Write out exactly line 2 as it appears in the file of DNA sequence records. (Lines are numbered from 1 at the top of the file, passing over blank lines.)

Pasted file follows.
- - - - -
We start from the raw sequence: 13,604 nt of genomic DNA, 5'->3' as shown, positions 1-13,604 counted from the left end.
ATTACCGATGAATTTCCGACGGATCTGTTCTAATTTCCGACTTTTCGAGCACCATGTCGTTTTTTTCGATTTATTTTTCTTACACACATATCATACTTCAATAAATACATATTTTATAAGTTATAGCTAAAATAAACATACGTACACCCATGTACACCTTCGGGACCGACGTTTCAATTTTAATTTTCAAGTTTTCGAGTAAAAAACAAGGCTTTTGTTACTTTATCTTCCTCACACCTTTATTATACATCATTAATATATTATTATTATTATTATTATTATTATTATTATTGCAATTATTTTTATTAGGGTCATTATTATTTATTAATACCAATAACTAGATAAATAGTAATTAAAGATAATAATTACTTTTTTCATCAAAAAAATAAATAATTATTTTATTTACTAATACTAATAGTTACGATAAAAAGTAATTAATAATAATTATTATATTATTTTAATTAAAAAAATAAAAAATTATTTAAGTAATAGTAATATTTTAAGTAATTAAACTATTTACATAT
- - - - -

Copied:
ATTACCGATGAATTTCCGACGGATCTGTTCTAATTTCCGACTTTTCGAGCACCATGTCGTTTTTTTCGATTTATTTTTCTTACACACATATCATACTTCAATAAATACATATTTTATAAGTTATAGCTAAAATAAACATACGTACACCCATGTACACCTTCGGGACCGACGTTTCAATTTTAATTTTCAAGTTTTCGAGTAAAAAACAAGGCTTTTGTTACTTTATCTTCCTCACACCTTTATTATACATCATTAATATATTATTATTATTATTATTATTATTATTATTATTGCAATTATTTTTATTAGGGTCATTATTATTTATTAATACCAATAACTAGATAAATAGTAATTAAAGATAATAATTACTTTTTTCATCAAAAAAATAAATAATTATTTTATTTACTAATACTAATAGTTACGATAAAAAGTAATTAATAATAATTATTATATTATTTTAATTAAAAAAATAAAAAATTATTTAAGTAATAGTAATATTTTAAGTAATTAAACTATTTACATAT